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Dec
11
revised In RSA, why is it important choosing e so that it is coprime to φ(n)?
Grumble typo...
Dec
11
revised In RSA, why is it important choosing e so that it is coprime to φ(n)?
Expanded explination
Dec
11
revised In RSA, why is it important choosing e so that it is coprime to φ(n)?
typo
Dec
11
revised In RSA, why is it important choosing e so that it is coprime to φ(n)?
English fixup; added final note
Dec
11
answered In RSA, why is it important choosing e so that it is coprime to φ(n)?
Dec
10
comment Diffie-Hellman: Does the size of the prime modulus depend on the potential size of the secret?
@user10800: well, I'm not sure what you should call it (stream cipher really doesn't apply either, come to think of it; it uses inputs from both sides; it appears to be closest to El Gammal, but it's not that either). The term OTP doesn't apply, because the one point that you're missing is a very important point about OTPs. As for exhaustive search, well, you're secure computationally, and so the correct protection against exhaustive search is to make it computationally to difficult to consider. As for each character getting its own random shift, we have better ways to protect plaintext.
Dec
10
answered What are the pros/cons of using symmetric crypto vs. hash in a commitment scheme?
Dec
10
comment Diffie-Hellman: Does the size of the prime modulus depend on the potential size of the secret?
@RickyDemer: thanks; if you go through my answers, you'll find that I often think one word, but type something else...
Dec
10
revised Diffie-Hellman: Does the size of the prime modulus depend on the potential size of the secret?
Rewording
Dec
10
answered Diffie-Hellman: Does the size of the prime modulus depend on the potential size of the secret?
Dec
10
comment How should I manage Diffie-Hellman parameters on a Web Server?
@noloader: if you're worried about the NSA having back doors in the selection of the groups, that is unlikely; those groups are of open design, and the majority of the bits come from the binary expansion of $\pi$.
Dec
9
comment How should I manage Diffie-Hellman parameters on a Web Server?
@noloader: $g^{(p-1)/2} \bmod p = 1$ iff $g$ is a quadratic residue modulo $p$ (and, in this specific case, $g$ isn't; $p = 3 \bmod 8$ is enough to determine that with $g=2$). That has nothing to do with whether $q$ is prime or not.
Dec
9
revised How should I manage Diffie-Hellman parameters on a Web Server?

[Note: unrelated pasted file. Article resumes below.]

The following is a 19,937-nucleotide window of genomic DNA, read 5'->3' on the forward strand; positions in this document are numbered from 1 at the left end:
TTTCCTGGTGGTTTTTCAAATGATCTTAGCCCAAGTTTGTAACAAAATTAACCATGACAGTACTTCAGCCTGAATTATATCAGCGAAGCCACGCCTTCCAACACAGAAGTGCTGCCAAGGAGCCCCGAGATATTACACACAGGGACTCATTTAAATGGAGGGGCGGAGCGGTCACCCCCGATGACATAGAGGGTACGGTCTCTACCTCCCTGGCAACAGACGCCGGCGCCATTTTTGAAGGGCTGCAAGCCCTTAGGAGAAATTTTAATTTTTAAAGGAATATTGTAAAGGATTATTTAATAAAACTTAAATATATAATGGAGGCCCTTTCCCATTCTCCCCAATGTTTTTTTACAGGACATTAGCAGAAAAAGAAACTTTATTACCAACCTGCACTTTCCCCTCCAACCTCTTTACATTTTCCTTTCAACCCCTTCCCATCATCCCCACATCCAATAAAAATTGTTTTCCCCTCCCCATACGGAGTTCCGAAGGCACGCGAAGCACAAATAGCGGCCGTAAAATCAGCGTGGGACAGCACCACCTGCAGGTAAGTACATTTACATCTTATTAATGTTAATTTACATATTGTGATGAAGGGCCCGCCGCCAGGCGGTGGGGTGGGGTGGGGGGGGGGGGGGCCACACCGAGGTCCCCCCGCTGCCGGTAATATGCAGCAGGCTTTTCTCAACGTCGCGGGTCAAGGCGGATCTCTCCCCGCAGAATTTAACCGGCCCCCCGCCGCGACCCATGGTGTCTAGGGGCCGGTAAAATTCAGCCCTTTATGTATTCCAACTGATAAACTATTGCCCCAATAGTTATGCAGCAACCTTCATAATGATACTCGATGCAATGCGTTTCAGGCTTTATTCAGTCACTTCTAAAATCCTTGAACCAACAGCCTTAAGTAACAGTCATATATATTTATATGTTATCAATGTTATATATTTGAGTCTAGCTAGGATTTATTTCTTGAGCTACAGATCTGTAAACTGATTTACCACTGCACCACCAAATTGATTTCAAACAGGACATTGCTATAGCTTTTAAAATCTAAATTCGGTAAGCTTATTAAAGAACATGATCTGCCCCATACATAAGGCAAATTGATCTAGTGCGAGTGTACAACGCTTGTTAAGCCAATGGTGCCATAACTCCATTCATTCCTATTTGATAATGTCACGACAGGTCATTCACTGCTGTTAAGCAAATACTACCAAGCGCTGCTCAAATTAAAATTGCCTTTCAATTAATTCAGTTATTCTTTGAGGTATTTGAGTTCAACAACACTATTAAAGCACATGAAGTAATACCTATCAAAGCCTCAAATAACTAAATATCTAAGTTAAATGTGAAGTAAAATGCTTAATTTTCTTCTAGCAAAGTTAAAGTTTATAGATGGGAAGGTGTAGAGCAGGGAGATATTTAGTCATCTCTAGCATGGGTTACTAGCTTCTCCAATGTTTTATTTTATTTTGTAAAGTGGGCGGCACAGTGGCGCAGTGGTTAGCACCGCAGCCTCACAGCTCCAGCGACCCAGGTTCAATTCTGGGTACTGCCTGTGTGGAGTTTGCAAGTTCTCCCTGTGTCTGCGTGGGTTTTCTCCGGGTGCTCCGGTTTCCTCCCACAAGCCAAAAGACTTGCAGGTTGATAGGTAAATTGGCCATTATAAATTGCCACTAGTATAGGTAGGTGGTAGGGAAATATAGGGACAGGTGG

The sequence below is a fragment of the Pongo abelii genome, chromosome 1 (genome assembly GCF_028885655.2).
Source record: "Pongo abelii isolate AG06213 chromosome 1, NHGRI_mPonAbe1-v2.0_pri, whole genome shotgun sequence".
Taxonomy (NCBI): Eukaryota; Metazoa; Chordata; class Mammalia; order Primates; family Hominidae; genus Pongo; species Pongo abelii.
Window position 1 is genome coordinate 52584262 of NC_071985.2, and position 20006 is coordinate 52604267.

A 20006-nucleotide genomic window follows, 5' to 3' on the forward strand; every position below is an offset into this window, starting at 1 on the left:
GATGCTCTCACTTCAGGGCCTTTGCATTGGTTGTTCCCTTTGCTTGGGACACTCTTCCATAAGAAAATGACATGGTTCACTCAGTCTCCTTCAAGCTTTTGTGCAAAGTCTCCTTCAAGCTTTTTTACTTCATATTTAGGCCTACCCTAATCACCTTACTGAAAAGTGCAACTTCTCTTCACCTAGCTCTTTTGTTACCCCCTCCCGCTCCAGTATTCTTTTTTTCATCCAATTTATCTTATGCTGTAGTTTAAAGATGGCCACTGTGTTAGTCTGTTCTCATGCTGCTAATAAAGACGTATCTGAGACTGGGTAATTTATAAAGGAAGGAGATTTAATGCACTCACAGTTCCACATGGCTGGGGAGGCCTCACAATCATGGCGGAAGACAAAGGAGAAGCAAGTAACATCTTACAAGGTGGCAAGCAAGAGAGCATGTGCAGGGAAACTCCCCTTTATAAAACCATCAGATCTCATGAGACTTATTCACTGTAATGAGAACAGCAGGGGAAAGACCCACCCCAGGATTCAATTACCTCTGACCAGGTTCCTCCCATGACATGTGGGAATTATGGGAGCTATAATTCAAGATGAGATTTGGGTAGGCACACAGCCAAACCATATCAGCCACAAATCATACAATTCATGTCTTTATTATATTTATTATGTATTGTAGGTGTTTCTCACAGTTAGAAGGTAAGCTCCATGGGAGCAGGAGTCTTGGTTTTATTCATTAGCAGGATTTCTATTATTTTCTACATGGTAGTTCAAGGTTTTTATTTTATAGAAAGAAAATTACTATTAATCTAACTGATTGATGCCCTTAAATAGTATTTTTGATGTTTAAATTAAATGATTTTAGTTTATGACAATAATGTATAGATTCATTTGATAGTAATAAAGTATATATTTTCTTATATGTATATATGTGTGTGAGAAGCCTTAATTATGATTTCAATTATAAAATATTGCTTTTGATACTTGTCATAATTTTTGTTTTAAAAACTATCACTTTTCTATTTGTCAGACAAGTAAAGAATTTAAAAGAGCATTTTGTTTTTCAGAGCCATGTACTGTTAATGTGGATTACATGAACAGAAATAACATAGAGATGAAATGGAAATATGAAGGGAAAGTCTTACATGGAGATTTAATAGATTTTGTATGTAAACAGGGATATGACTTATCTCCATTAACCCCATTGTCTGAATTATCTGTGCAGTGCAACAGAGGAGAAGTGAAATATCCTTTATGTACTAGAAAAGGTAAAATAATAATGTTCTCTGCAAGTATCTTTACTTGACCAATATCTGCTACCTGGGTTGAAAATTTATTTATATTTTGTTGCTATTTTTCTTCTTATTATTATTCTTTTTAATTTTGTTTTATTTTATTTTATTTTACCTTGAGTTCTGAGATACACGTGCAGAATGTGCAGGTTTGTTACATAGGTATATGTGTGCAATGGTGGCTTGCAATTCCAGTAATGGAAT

Added update
Dec
9
revised How should I manage Diffie-Hellman parameters on a Web Server?
added 17 characters in body
Dec
9
revised How should I manage Diffie-Hellman parameters on a Web Server?
added 107 characters in body
Dec
9
answered How should I manage Diffie-Hellman parameters on a Web Server?
Dec
6
comment How can I tell how many bits of security a secure hash function has?
@rath: I believe that this is what is confusing you: if we generate images in such a way so that we'll never generate the same hash value twice, then yes, after $2^{160}$ hashes, we'd be guarranteed to generate the hash we're looking for (and the expected, or average time to find it would be $2^{160}/2 = 2^{159}$). However, with a strong hashing function, we have no such generate to never repeat hashes, and so it turns out the expected (average) time to be $2^{160}$, with no strong bound on how many hashes we'd need if we get unlucky
Dec
6
comment How can I tell how many bits of security a secure hash function has?
@rath: no. Actually, hashing $2^{160}$ images doesn't guarrantee us to find a preimage; it's just that if we hash that many, we have a good chance to find one. Another way to look at it; if we hash a random image, we have a probability $2^{-160}$ of the hash being the value we're looking for; if we hash $2^{80}$ random images, then the probability that one of the resulting hashes is the one we're looking for is about $2^{80} \times 2^{-160} = 2^{-80}$; rather unlikely.
Dec
6
comment How can I tell how many bits of security a secure hash function has?
@rath: no, a second preimage doesn't work that way. For a hash function without any cryptographical weaknesses, the knowledge of one preimage doesn't really help; we've no better strategy than hashing that one image, and then doing a preimage search on that hash value, looking for a second image.
Dec
6
answered How can I tell how many bits of security a secure hash function has?